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Taking risks: Theme park life

Suitable for Whole School (Sec)


To look at changing forms of rebellion and what is thought shocking and how, in the end, we need to have the strength to be true to ourselves

Preparation and materials

  • You will need a leader and three readers. Rehearse sufficiently beforehand so the dialogue works smoothly.
  • Reader 1 could dress as an old-fashioned grandma and poke the leader with her umbrella at key points (optional).
  • Note that there is an option to include a discussion on the points raised towards the end included in the ‘Assembly’ below, so plan your time and so on if you would like to include this element.
  • Have available the song 'Plastic man' by The Kinks and the means to play it as the students arrive for the assembly or as they leave or both.


Leader Grandma will always tell you that  . . .

Reader 1 Things were different when I was a girl. Those were the good old days.

Leader Grandmas have always said that  . . .

Reader 1 (Turns to leader) It's all right for you, you young thing. When I was young, The Kinks were making their early hits.

Reader 2 When you were young, Cliff Richard was a lad.

Reader 3 When you were young, the Battle of Hastings was in the future!

Reader 1 Don't be cheeky! I do remember 1969, though, when The Kinks released ‘Plastic man’.

Reader 2 What about it?

Reader 1 It was banned from being played on BBC TV and radio.

Reader 2 Why?

Reader 1 Because it contained the word 'bum'.

Reader 3 So what?

Reader 1 'Bum' was thought of then as a rude word. Well, over the years, you see risky or banned things gradually become acceptable. Everybody says 'bum' now. More and more things are creeping in.

Reader 3 How do you mean?

Reader 1 'Bum' creeps in, then 'bloody' is OK, then the ‘F’ word starts to appear without the TV bleep over, to make things more realistic.

Reader 2 So what? We all know these words anyway. Listen in on any school bus and you'll hear them.

Reader 1 Exactly, which means that if you want to rebel or shock, you have to do more way out things. If swearing is OK, you have to do something more dramatic to be noticed, like getting boozed up.

Reader 2 Well, what's wrong with that?

Reader 1 That exactly makes my point. We're being brainwashed into behaviour by fashion and by having to dare one step further. So now if you want to rebel, swearing is OK, booze is OK, so you have to find something else to rebel with – drugs or, in some places where drugs are common, knives or guns.

Reader 3 I still don't get you.

Reader 1 Well, in my lifetime I've seen young people rebel.

Reader 3 Yeah, that's what they do. It's part of their job.

Reader 1 Naturally, but now the stakes are higher. 'Bum' was once a risky word, so you could rebel by using it. Then 'bloody' was a risky word, so you could rebel by using that. So now people have to go for more kicks than just risky words. They think they’re Mr or Ms Big getting trollied at parties. Where's it all going to end? That's what I want to know!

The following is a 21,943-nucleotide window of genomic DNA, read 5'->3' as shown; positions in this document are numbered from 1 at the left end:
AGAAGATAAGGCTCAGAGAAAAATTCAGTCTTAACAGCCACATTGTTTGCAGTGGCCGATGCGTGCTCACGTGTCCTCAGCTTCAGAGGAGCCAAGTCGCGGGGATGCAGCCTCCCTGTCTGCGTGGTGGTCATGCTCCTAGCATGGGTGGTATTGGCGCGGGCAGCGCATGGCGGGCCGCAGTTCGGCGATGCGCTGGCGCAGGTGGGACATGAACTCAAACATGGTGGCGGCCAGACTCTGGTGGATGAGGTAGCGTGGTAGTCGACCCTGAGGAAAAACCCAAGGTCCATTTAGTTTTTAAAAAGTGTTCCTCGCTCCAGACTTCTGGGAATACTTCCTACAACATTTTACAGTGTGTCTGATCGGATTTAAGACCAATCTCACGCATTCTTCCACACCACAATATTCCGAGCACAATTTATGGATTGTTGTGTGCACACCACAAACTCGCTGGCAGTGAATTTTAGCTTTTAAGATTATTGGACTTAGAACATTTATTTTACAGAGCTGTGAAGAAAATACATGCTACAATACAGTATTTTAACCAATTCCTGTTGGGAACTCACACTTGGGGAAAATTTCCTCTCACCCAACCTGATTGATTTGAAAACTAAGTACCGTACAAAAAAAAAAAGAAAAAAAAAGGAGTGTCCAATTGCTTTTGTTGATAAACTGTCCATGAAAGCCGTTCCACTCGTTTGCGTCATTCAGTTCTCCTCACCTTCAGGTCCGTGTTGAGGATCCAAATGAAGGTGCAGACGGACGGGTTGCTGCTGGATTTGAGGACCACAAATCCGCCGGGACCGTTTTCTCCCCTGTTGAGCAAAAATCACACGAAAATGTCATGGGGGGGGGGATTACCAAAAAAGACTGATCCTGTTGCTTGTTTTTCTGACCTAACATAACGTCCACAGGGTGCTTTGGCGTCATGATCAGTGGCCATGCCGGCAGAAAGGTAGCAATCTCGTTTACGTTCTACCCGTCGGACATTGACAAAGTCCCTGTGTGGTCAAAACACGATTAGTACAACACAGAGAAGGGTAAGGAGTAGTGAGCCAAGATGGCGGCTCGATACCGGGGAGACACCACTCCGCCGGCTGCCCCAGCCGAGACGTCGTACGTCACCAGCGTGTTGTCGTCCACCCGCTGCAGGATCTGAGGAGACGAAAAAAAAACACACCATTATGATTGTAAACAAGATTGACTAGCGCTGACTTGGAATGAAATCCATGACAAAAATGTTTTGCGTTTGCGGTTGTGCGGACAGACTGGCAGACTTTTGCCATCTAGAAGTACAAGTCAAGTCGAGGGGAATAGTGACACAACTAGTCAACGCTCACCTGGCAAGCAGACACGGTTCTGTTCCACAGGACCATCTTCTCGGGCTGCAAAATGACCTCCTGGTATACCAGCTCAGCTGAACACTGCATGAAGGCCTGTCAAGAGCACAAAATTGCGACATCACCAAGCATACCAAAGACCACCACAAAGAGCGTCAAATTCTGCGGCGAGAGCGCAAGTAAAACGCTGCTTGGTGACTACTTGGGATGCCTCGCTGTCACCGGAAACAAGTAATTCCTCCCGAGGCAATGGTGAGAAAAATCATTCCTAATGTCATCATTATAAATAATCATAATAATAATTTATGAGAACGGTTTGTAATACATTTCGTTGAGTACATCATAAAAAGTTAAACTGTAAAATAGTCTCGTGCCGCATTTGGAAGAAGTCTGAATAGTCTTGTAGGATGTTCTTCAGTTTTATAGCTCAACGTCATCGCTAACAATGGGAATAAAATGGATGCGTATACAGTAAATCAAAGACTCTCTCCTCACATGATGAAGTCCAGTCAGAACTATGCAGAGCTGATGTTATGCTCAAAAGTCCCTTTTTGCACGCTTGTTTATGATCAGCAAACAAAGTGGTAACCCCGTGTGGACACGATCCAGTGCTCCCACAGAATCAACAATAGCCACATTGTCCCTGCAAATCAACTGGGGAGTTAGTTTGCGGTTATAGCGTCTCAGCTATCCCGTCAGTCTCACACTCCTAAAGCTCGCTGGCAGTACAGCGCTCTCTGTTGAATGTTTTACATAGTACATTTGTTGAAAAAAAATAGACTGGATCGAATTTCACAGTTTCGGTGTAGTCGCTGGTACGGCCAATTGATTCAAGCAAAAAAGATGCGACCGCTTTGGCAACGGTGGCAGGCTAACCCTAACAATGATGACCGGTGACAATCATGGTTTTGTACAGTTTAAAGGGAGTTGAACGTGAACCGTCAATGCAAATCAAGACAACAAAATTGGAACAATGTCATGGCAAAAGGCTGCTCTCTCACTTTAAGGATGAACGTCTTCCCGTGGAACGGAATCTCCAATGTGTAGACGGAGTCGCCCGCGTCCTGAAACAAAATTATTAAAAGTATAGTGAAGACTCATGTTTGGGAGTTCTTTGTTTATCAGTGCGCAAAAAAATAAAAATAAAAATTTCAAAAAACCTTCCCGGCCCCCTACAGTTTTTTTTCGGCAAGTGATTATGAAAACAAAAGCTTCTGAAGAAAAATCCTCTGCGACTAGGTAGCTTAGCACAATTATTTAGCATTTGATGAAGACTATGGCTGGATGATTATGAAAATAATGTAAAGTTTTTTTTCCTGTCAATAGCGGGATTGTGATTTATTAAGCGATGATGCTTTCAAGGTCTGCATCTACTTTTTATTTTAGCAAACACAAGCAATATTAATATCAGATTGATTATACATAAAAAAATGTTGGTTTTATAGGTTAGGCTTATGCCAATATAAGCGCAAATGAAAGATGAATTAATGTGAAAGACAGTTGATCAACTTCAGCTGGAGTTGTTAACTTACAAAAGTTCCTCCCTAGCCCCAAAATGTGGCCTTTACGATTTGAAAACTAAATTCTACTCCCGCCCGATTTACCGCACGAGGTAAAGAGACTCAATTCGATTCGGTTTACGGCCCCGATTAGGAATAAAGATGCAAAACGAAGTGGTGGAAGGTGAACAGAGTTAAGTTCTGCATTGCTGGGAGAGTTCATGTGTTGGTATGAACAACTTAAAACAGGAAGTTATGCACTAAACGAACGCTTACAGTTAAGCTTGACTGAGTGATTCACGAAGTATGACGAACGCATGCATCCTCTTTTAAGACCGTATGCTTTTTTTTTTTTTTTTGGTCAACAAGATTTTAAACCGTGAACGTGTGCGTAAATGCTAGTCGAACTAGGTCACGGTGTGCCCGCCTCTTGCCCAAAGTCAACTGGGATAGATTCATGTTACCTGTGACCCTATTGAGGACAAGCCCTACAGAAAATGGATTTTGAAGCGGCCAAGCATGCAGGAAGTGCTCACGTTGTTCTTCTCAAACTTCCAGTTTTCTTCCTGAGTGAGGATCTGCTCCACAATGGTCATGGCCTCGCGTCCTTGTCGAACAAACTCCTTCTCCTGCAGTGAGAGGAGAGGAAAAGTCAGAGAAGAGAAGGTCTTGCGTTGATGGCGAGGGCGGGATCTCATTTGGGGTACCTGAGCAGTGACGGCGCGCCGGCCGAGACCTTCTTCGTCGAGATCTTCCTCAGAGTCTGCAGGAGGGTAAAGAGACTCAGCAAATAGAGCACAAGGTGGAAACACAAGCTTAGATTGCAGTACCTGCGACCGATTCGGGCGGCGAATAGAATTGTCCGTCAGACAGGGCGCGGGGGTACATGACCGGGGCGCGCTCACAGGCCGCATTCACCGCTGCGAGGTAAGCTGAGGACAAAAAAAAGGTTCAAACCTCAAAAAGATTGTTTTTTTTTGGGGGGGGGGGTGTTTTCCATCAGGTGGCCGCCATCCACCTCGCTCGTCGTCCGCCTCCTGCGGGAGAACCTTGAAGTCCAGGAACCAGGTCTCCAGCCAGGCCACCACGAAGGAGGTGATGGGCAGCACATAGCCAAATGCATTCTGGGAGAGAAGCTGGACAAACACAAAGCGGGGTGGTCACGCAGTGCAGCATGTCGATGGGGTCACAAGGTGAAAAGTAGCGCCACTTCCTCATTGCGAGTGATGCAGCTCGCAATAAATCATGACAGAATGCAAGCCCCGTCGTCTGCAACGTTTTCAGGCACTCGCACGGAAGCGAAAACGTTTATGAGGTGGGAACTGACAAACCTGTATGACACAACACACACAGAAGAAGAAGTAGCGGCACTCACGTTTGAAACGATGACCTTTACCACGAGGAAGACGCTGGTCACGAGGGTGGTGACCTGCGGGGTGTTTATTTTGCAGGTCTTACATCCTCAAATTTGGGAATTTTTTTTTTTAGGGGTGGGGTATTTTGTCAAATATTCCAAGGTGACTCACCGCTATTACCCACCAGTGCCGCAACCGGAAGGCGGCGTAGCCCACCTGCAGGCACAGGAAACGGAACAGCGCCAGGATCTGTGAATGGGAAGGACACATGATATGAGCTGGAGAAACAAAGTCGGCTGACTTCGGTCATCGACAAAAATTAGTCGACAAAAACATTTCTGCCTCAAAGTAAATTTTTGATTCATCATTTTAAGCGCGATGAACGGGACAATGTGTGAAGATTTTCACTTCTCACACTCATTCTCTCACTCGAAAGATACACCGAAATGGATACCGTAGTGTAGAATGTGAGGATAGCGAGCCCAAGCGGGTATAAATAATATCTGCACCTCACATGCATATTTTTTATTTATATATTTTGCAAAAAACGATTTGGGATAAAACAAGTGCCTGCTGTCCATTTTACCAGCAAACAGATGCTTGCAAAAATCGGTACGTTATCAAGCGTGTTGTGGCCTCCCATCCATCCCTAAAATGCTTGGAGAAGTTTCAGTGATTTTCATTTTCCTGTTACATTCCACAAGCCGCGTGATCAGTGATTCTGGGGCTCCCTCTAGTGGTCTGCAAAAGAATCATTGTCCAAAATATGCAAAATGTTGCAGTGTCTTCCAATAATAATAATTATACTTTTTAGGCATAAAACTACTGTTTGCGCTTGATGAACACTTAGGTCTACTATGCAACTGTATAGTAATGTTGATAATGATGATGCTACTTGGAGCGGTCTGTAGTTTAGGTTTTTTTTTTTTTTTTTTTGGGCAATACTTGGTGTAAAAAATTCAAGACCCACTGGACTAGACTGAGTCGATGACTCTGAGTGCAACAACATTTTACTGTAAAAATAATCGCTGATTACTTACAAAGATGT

Grandma says, 'Where's it all going to end?' She thinks that we have to keep finding bigger acts of rebellion  . . .

Reader 1 (Interrupting leader.) Exactly, young woman/man. Life's like a theme park. Ever been to Alton Towers or Blackpool Pleasure Beach? Every year they have to build a bigger, more thrilling ride. If they don't, the customers look somewhere different. Life's a theme park, we're always looking for new thrills, to go one bit further.

Leader (Appearing to make an effort to wrest control back from Grandma.) But is it? Is life like that? Is she right? Are we mindless plastic people?

Here some discussion in pairs could take place and thoughts fed back to the group. To facilitate this, the leader could ask the pairs to discuss three questions briefly.

–  Is
swearing acceptable now, in all situations?

–  Is being drunk acceptable now, in all situations?

–  Are people looking for more and more daring things to do in order to rebel?

Reader 2
The worst thing about a theme park ride is that bit when the car's slowly moving off down the ramp or whatever and you know you can't get off  . . .

Reader 3 That's like take-off in an aeroplane, when you're racing down the runway and you know that’s it  . . .

Leader Life is like a theme park ride, when we're looking for thrills, but in lots of ways it's not a theme park ride. In life, if you're being led into behaviour you don't want to do or you know is wrong, you can get off, even though it isn't easy. As Shakespeare puts it in Hamlet  . . .

Reader 2 '. . .  to thine own self be true
And it must follow as the night the day,
Thou canst not then be false to any man.'

Leader At a theme park, once the bar locks and the ride starts, you can't get off, but, in life, when you're being driven into something wrong, you can get out.

Reader 1 '. . .  to thine own self be true  . . .'

Pause and end.


'Plastic man' by The Kinks

Publication date: May 2014   (Vol.16 No.5)    Published by SPCK, London, UK.
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